Decentralized apps are becoming the new norm in the world of blockchain technology. The benefits offered by DApps attract a lot of attention, and it seems as if the future role of this technology in the payment sector is only a matter of time.
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What makes DApps so appealing to companies in the financial industry is their increased transparency, security, and automation of day-to-day operations. Using such a decentralized application, which is tied to blockchain technology, can lead to reduced operational costs. But there is more, as the technology can aid in reducing friction and accounting overhead. Customers stand to gain a lot from DApps as well, as companies embracing this concept could pass along some of their savings to consumers.
No Open Blockchain, No DApps
Using a decentralized application, however, would also require a distributed blockchain to run on. Bitcoin and Ethereum blockchains are two prime examples of that technology, albeit it is doubtful financial institutions will provide an open blockchain of their own. From all of the blockchain experiments currently taking place, the vast majority are either permissioned or private solutions.
To make full use of DApps, financial players need a blockchain solution that provides decentralization. High degrees of redundancy, proof-of-work incentives, and transaction changing are what makes Bitcoin and Ethereum tick. Private and permissioned blockchains, on the other hand, do not take advantage of these traits, making them less secure and centralized.
Mixing such centralized blockchains with decentralized apps will not work. The primary goal of DApps is to create tools and features not controlled by single entities, but run on cryptography and network consensus. However, with no proper consensus mechanism to be found in a private blockchain, there is no room for decentralized applications either.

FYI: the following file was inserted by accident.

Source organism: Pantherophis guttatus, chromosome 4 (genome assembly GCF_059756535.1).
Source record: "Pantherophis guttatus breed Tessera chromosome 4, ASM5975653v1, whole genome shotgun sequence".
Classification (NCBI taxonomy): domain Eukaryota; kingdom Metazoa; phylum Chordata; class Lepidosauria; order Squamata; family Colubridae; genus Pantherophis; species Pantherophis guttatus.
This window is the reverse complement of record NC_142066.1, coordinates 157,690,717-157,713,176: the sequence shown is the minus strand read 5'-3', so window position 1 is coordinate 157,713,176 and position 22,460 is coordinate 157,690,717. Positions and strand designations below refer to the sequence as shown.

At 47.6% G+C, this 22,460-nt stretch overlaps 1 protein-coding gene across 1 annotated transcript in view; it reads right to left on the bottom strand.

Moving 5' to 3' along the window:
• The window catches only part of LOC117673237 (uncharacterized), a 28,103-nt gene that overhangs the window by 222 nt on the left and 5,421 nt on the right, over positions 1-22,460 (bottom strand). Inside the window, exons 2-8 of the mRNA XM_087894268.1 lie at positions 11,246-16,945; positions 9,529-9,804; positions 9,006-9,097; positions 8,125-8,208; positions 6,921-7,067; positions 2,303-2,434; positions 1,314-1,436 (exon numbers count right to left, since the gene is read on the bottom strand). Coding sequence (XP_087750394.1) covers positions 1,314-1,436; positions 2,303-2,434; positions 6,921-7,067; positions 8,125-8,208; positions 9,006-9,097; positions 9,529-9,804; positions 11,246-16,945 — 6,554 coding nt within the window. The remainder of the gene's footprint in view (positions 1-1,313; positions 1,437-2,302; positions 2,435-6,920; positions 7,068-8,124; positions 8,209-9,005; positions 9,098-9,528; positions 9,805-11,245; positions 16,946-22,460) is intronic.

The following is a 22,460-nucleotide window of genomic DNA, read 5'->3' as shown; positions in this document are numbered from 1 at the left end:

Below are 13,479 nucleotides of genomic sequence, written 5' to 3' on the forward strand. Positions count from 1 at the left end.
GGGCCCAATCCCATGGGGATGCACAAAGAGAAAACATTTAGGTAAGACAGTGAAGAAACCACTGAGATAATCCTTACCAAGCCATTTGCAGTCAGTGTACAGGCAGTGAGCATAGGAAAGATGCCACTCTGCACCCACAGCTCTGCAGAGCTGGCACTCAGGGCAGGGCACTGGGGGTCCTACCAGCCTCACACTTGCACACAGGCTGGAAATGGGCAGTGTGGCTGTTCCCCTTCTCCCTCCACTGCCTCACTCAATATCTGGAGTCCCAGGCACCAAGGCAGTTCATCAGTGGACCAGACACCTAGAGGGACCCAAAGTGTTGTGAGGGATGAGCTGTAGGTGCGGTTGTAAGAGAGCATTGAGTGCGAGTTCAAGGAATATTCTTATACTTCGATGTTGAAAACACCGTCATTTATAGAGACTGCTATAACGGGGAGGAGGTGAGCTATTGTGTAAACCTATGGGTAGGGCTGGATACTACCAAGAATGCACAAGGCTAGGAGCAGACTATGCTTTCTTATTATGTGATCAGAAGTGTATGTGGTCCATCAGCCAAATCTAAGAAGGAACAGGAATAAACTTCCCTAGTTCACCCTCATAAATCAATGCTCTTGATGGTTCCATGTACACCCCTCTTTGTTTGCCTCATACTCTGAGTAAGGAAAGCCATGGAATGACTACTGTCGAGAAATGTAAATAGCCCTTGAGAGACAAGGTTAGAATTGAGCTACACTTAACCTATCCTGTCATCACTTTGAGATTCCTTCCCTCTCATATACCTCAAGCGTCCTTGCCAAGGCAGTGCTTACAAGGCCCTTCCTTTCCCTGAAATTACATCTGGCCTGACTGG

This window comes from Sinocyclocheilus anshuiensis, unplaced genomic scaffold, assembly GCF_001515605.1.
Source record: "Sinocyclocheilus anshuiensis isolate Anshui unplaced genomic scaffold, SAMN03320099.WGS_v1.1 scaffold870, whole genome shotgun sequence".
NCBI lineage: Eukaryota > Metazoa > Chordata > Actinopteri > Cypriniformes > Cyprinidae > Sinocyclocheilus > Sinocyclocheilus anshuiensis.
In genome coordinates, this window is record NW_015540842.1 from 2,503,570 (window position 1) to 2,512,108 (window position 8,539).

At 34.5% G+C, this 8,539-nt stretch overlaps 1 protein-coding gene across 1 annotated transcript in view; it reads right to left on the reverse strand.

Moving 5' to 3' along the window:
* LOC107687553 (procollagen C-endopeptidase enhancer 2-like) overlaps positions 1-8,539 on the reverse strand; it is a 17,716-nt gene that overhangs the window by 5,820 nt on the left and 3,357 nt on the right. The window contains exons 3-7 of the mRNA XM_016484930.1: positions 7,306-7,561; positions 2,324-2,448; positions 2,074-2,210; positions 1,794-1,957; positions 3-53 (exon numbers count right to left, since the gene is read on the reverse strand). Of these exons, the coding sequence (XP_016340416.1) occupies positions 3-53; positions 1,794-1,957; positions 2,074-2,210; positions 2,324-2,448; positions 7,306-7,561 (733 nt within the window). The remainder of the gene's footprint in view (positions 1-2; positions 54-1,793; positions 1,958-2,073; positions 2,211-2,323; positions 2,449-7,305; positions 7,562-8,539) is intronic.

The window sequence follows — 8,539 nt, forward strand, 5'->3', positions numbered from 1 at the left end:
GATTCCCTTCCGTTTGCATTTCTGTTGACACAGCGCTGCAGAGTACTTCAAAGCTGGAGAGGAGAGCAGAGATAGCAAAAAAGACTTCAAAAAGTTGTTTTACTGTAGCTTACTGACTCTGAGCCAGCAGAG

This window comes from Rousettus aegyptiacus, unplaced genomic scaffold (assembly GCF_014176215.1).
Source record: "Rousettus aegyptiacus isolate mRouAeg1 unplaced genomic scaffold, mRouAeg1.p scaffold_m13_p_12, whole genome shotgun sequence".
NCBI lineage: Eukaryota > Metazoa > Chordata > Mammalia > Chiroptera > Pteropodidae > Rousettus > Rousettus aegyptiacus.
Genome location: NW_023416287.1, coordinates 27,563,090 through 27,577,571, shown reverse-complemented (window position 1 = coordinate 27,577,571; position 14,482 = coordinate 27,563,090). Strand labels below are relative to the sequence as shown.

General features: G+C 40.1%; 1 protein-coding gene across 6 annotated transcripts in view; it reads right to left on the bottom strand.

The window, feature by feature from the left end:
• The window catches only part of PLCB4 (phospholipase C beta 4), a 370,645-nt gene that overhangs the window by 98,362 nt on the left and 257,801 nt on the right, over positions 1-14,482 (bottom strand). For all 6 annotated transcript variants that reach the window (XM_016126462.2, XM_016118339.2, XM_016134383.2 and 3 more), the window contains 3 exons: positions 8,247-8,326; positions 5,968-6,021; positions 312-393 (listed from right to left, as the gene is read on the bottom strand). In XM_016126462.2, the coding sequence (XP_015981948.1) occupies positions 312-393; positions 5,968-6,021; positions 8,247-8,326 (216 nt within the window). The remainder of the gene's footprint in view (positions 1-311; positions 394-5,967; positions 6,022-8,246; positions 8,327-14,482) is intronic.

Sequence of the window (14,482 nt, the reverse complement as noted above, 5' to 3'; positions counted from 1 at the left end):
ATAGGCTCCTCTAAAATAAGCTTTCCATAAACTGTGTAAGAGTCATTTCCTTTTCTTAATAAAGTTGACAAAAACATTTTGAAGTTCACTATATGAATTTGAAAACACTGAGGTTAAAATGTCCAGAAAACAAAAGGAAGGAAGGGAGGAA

DApps have a bright future in the financial world, due to their cost-cutting measures and frictionless nature. But they can only become a mainstream solution if the financial parties involved embrace the open blockchain. Andreas M. Antonopoulos recently held a presentation on the difference between private and open blockchains.
DApps in Action on the Ethereum Network
For quite some time now, developers and enthusiasts have been testing the concept of decentralized apps on the Ethereum blockchain. Given the open blockchain nature of Ethereum and its proof-of-work consensus algorithm, DApps can be executed in a secure environment.
Every step of the programming logic is paid for by its users in “gas.” This “gas” can be purchased with the Ether token, and is currently priced at 20 gwei. To put this into perspective, a DApp on the Ethereum blockchain can process hundreds of thousands of transactions instantaneously for less than less than 10 cents.
It is adamant DApps are a far superior solution to running a server and centralized exchange. Reducing costs to a bare minimum and removing any friction from the equation are appealing concepts to traditional finance. But if they want to embrace decentralized apps properly, they will need to use the open blockchain, and not their insular creations. Financial players cannot have one without the other.
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Source: Payments Source
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